Q: Is there any law or city ordinance against dumpster diving?
I went out for my usual exercise walk at the Park at Riverwalk yesterday at 7:30 a.m. There was a family (mom, dad, school-age son) carrying gigantic black garbage bags from garbage can to garbage can and taking "stuff" and putting whatever in their big bags. They had a small mini-van loaded from top to bottom with full garbage bags.
Meanwhile, dad was over in the concrete enclosure where the garbage trucks pick up and sorting through all of that. We walk for about 45 minutes. He was there when we started out and there when we left.
I'm sorry for people who are that desperate but I am also proud that this city has a homeless shelter, free meals by various charities and churches that freely distribute food.
-- Caroline O. Reid
A: There is a prohibition against dumpster scavenging, but it's very difficult to enforce, said Sal Moretti, solid waste superintendent for Bakersfield Public Works. Police just can't make it a top priority with all of the other activity they must deal with, he said.
For those who encounter this problem at home, Moretti said he puts his blue recycling bin out at 6 a.m. on pickup day so people don't have a chance to rifle through it and doesn't fill it up with lucrative CRV items such as aluminum cans.
Q: What is being done to change the litter laws in Bakersfield to allow photos and videos as evidence? Law enforcement will never catch the people in the act; it's the only way we'll ever make progress in our fight against littering.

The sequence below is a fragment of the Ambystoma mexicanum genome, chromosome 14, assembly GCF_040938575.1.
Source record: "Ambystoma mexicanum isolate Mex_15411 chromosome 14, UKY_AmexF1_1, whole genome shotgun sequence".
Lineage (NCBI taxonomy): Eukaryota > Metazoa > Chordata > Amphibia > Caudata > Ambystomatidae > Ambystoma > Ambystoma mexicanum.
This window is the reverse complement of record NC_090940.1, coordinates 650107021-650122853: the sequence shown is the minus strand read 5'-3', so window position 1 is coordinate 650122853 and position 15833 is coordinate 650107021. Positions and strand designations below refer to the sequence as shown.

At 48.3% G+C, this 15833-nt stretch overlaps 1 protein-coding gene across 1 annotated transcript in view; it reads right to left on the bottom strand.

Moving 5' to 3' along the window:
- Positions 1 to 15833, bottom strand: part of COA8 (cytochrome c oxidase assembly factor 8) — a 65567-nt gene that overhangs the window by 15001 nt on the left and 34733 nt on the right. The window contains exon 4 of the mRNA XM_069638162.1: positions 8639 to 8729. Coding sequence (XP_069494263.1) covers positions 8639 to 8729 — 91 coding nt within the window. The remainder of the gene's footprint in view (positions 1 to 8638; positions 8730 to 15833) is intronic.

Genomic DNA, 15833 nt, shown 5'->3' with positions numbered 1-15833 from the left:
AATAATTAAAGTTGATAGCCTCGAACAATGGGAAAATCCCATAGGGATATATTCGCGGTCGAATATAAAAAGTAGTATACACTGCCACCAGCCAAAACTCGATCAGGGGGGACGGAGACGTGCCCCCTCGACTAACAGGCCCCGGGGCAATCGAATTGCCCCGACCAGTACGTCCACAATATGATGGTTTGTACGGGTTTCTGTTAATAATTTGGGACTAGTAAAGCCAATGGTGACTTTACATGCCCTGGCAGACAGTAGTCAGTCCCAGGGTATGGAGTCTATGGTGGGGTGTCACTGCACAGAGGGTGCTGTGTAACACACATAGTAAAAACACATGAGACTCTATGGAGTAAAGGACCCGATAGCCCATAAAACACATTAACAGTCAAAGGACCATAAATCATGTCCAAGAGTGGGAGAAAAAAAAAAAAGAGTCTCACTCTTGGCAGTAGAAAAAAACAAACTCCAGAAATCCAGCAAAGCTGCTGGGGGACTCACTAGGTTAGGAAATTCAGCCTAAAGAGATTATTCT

-- Donna Hegelein
A: Sal Moretti, the city solid waste superintendent, also fielded this one. He said the short answer is nothing is being done to change litter law because courts have said law enforcement must catch the litterer in the act.
So the city's priority instead, Moretti said, is beefing up law enforcement. He said the Bakersfield Police Department, which has jurisdiction over the Westside Parkway, is keeping its eye out for litterers on that new freeway and a contract is being worked out to give the Kern County Sheriff's Office $100,000 to enforce litter laws on local highways under Caltrans' jurisdiction, such as 58 and 99.
Q: For more than 12 years, there have been various signs on the vacant lot at the corner of Stockdale Highway and Buena Vista Road. The most prominent one has advertised Albertsons supermarket coming soon. After 12 years, I am wondering just how soon Albertsons is planning to build a store on this site.
-- Anne McReynolds
A: Three years ago, Scott Underhill, who represents Albertsons locally, told us the supermarket chain was in a holding pattern until residential development in the area picked up.
That's still true, Underhill said this past week, but this time development is picking up.
"The good news is home starts are back up and there's a lot going on in the Buena Vista corridor," he said. "Albertsons is well aware of that."
Ask TBC appears on Mondays. Submit questions to email@example.com or to The Bakersfield Californian, c/o Christine Bedell, P.O. Bin 440, Bakersfield, CA 93302.